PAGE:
There is plenty of issues when people unintendely use the eager version of mapping result method just because it saves some typing. It results in confusion among the community. It happens even with the compiler team itself.
The most popular using of this method is something like following:
let path = try_get_path(my_str).ok_or(MyError::InvalidPath(my_str))?;
The problem here is that
MyError struct is created not only if error actually happened, but on happy path too.
In most cases, people really want to write
let path = try_get_path(my_str).ok_or_else(|| MyError::InvalidPath(my_str))?;
But they don’t use it, mostly because it requires a bit more typing as well as they might not notice the difference. Of course, if they find a significant slowdown, they could benchmark code, spot these places and fix them, but in most cases it would remain unnoticed (although it affects performance drastically).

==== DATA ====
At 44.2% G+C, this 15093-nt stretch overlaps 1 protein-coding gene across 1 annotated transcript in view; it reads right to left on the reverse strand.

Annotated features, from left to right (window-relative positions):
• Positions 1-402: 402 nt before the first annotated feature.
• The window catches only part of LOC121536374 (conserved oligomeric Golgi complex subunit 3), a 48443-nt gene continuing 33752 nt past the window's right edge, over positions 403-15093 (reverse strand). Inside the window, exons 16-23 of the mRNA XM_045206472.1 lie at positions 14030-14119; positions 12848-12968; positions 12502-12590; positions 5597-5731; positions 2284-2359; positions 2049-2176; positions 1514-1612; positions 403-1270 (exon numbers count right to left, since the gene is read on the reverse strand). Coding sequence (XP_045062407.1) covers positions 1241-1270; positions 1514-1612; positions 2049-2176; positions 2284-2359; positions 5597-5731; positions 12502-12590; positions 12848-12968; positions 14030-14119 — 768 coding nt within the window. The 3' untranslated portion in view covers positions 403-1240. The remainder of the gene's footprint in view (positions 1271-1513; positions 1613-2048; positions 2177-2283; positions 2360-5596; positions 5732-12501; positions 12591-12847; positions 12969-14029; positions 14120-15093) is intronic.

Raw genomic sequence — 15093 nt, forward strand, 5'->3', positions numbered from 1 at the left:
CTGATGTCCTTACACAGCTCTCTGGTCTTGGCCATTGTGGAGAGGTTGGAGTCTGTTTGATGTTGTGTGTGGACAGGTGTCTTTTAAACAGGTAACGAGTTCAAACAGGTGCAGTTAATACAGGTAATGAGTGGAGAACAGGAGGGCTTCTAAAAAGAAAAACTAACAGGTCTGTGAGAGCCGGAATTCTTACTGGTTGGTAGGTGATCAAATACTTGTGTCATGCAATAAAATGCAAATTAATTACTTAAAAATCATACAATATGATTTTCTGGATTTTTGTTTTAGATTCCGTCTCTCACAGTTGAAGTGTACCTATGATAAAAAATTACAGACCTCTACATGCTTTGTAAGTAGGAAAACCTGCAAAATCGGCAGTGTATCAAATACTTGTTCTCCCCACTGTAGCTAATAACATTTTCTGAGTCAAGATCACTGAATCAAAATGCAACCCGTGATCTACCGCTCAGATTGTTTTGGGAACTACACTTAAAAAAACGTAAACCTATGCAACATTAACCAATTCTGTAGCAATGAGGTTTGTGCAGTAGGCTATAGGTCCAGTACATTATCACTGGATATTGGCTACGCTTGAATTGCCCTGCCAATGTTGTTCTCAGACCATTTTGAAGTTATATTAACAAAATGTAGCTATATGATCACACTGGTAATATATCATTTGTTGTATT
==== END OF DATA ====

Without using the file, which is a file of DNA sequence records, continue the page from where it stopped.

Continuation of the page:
Rust is going into the new epoch, so I believe it’s a good time to consider the change.
The proposal is:
Optiontype. We already have a lint in clippy that suggest to replace it with
ok_or_elseif any computations are done there. It’s a good signal that it shall be done. On the other hand,
or_or_elsewith constant value lambda would be always inlined and thus have same performance as before.
or_or_elsesignature and implementation, remove the latter (or make it just the proxy to the
I believe that we mostly want a lazy evaluation rather than eager one.
Error value is never a constant, except when it’s just “something bad happened” static string. So its recalculation on happy paths seems to be a undesirable behavior. In the rare cases when it’s required compiler could always figure out that constant function may be inlined and replaced by value.
This change serves two goals: remove a possible pitfall and make standard library more consistend so user don’t have to choose between two similar methods, just pick one, and if it may be optimized compiler will do so.